I thought it fitting to re-render Alan Turing's official portrait algorithmically, with what is essentially a state machine, a subset of a turing machine. Lo, I've made turing recursive, I like to think he'd find that annoyingly funny. (The phrase turing machine is properly lower-cased above; one of the highest honors a mathematician can acheive is to become part of the mathematical lexicon.)
This isn't "ASCII art", nor is it typewriter art, though it intentionally has a low-brow take befitting that sort of work. It's not really teletype art, at all, as this was done on a "modern" (sic) unix computer -- it's fake teletype art, though it uses only the ITA2 character set appropriate to teletype symbolic machinery of Turing's time (Teletype art dates back to the early 20th century, popular amongst amateur radio operators, who would sometimes send titillating pictures to each other across the globe, via "nets" made of low-frequency radio; in other words, symbolic/machine pr0nz before there were intertubes, before modems, and decades before computers).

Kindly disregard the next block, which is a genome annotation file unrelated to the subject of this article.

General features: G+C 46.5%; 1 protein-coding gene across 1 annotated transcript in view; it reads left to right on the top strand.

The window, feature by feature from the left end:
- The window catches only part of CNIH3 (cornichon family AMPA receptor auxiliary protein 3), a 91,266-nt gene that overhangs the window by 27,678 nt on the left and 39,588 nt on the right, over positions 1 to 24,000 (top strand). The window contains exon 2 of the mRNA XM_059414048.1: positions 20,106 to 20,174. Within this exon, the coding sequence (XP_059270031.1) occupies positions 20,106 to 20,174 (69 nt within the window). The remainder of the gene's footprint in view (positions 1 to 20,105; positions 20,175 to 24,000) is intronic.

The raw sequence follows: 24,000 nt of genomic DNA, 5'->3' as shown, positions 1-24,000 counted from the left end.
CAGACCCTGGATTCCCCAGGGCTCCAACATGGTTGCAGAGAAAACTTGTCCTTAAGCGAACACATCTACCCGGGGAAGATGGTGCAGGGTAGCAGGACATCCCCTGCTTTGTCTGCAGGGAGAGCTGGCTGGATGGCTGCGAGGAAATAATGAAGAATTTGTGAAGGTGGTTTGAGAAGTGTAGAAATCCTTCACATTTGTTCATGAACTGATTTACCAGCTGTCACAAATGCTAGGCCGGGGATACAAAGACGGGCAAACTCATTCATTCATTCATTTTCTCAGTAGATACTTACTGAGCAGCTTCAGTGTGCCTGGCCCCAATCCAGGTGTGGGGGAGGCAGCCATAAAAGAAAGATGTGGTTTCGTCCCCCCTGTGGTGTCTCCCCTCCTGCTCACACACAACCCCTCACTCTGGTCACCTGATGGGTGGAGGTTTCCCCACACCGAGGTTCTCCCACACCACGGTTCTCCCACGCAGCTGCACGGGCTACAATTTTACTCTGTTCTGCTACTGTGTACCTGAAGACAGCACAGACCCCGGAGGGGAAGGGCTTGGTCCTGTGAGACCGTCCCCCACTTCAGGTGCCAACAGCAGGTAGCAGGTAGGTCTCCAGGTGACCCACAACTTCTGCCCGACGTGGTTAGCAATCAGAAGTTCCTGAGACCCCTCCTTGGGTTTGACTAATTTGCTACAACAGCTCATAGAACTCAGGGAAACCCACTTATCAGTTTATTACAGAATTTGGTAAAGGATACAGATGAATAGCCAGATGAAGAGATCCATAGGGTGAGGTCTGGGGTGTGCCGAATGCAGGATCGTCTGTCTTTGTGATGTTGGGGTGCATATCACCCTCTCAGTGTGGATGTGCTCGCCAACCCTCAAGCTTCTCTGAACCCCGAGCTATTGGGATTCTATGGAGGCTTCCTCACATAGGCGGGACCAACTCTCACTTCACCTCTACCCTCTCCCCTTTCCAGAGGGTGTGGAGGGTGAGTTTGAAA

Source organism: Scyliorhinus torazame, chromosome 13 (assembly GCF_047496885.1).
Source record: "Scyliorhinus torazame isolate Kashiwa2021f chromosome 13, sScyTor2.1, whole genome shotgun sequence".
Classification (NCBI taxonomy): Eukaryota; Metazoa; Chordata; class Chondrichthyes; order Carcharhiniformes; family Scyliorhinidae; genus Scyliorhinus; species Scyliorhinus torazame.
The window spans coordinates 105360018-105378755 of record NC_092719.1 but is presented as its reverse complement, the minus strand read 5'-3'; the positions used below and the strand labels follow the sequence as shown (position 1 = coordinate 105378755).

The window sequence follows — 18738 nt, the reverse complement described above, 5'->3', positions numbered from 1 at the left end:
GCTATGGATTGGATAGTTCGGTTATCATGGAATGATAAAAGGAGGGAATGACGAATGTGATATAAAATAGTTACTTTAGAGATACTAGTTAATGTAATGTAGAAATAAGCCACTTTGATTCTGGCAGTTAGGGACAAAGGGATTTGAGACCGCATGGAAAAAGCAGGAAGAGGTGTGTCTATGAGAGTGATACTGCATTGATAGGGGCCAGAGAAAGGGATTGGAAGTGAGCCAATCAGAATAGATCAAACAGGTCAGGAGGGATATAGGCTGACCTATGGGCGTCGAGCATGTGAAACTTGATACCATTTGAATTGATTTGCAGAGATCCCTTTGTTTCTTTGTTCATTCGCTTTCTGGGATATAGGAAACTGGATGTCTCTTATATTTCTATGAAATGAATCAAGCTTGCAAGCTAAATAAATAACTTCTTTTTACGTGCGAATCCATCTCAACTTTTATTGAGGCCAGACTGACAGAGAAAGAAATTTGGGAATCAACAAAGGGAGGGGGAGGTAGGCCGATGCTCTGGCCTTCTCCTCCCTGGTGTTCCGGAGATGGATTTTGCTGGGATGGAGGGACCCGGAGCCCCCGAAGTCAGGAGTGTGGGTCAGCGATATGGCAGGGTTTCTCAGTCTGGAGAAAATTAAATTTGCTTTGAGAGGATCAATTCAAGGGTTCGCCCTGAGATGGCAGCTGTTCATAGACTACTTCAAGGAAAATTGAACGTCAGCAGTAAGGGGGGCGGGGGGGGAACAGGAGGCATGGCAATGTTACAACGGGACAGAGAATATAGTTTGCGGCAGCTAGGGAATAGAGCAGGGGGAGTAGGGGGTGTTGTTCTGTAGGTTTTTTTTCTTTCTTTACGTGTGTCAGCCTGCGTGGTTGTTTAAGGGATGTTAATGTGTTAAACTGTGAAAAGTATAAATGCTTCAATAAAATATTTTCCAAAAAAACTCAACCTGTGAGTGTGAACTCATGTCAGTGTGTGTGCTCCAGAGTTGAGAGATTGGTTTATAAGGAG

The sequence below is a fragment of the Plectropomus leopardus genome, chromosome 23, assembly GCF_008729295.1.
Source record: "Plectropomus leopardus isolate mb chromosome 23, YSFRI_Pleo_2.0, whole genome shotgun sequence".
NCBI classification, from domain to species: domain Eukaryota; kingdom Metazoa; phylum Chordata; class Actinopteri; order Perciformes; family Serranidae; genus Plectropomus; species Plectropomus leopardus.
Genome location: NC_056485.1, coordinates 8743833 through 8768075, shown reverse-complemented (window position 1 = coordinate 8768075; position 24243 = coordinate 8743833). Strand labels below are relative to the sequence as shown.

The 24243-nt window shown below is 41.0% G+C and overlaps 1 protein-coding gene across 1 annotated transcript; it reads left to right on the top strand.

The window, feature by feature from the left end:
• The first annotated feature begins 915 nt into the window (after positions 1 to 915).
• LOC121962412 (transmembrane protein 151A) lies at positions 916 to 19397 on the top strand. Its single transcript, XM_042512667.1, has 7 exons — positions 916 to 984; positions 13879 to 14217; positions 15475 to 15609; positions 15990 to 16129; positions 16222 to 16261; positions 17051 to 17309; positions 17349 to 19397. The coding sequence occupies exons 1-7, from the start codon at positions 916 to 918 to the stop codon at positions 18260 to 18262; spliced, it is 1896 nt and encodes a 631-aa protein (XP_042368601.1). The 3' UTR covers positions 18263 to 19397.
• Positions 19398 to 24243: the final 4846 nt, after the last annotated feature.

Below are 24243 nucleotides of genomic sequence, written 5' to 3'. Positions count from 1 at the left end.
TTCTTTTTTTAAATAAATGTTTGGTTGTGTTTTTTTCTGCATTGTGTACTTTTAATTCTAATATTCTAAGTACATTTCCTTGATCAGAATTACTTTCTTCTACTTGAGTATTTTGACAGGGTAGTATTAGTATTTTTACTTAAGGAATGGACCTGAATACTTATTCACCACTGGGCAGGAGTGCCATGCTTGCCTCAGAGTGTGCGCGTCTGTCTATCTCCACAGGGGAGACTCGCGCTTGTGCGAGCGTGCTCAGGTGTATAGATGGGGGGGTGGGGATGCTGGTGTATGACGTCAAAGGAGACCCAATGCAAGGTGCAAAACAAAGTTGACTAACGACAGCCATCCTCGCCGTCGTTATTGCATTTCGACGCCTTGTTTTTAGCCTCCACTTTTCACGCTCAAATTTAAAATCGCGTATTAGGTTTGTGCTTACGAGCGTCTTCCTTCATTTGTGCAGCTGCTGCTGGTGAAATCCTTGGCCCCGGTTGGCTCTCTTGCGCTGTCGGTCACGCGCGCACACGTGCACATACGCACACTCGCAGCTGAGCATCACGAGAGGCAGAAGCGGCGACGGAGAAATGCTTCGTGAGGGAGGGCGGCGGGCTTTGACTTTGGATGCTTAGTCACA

The images of the portrait, on this web page, are problematic; it was hard to photograph on the wall. The original is a high-resolution Postscript file; Postscript, which many people know of as a way to encode complex text documents, is actually a turing-complete programming language, is itself yet another layer of state-machinery. More puns on the fire.
Inkjet on glossy paper, 36"h x 48"w x 1"d, approx. 16 lb.